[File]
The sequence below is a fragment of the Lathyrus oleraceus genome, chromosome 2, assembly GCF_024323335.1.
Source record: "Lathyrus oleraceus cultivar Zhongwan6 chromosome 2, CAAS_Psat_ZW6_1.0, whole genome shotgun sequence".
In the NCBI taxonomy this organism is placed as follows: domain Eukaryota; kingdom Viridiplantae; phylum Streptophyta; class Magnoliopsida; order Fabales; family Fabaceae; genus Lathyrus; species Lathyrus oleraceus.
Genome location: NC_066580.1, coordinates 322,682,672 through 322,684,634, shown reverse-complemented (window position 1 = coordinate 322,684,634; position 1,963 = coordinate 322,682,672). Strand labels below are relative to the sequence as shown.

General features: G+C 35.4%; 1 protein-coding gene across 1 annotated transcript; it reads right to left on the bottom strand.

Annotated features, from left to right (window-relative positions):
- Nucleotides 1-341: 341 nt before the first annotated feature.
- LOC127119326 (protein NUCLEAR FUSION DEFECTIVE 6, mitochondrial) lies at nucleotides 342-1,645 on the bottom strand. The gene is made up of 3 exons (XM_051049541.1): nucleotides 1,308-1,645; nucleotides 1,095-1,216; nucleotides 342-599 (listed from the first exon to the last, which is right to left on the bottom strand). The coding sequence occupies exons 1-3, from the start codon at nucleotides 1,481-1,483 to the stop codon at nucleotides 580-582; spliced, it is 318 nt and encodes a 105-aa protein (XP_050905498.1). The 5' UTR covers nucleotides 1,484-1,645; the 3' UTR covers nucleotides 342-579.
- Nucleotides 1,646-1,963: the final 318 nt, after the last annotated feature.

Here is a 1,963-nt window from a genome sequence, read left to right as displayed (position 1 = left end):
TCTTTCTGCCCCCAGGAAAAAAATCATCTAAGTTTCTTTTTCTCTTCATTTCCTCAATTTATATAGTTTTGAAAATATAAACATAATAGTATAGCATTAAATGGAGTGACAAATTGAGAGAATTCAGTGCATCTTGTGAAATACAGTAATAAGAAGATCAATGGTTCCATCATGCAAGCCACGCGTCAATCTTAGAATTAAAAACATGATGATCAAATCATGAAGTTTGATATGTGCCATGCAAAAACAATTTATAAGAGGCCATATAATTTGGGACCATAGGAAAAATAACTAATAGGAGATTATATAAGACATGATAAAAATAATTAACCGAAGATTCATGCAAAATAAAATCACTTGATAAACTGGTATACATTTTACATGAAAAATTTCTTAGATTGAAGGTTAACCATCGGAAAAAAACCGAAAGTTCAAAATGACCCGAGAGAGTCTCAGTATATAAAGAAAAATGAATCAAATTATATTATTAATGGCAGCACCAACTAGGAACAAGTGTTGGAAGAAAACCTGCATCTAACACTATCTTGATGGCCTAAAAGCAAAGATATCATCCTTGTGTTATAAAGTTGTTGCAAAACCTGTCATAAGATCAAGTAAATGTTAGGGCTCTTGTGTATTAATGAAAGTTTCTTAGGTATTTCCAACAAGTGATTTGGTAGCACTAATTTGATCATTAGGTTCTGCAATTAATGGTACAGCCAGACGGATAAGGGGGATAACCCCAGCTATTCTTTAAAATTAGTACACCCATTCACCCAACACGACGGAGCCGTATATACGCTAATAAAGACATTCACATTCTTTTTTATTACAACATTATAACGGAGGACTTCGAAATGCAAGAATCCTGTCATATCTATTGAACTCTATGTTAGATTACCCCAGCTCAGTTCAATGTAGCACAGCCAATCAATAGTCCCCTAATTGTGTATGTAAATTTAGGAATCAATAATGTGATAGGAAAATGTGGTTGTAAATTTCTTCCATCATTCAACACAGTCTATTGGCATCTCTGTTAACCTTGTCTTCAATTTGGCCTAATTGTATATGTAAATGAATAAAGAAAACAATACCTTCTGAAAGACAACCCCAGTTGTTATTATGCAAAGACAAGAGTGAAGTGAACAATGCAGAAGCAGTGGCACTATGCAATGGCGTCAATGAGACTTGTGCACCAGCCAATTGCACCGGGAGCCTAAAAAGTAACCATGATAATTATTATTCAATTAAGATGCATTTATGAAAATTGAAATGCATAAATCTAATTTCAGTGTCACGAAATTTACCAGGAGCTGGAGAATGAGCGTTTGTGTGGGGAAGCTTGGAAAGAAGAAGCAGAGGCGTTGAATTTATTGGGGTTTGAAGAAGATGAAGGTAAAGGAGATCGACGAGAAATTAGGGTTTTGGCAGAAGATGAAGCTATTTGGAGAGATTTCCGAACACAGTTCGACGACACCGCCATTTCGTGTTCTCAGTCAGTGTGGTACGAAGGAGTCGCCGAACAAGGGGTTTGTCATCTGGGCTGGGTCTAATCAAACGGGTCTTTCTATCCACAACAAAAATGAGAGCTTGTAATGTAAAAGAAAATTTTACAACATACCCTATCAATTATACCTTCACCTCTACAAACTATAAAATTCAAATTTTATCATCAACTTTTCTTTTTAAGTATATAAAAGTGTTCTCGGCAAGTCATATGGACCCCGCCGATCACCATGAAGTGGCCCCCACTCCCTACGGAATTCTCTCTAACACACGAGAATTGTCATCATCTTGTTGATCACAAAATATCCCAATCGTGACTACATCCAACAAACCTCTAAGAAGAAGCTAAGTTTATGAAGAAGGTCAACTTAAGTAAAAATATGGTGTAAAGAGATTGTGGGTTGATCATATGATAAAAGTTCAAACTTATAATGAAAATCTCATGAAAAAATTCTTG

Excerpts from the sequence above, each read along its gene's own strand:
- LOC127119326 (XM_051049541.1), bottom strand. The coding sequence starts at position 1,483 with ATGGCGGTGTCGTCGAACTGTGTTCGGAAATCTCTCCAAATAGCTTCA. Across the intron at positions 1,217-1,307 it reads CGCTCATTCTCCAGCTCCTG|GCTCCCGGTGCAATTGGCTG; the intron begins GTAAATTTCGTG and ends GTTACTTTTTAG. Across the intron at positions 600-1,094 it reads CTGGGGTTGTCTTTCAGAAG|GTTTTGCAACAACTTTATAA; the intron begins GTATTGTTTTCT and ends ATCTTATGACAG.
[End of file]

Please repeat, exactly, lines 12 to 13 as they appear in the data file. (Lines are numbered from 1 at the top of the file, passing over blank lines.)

Excerpts from the sequence above, each read along its gene's own strand:
- LOC127119326 (XM_051049541.1), bottom strand. The coding sequence starts at position 1,483 with ATGGCGGTGTCGTCGAACTGTGTTCGGAAATCTCTCCAAATAGCTTCA. Across the intron at positions 1,217-1,307 it reads CGCTCATTCTCCAGCTCCTG|GCTCCCGGTGCAATTGGCTG; the intron begins GTAAATTTCGTG and ends GTTACTTTTTAG. Across the intron at positions 600-1,094 it reads CTGGGGTTGTCTTTCAGAAG|GTTTTGCAACAACTTTATAA; the intron begins GTATTGTTTTCT and ends ATCTTATGACAG.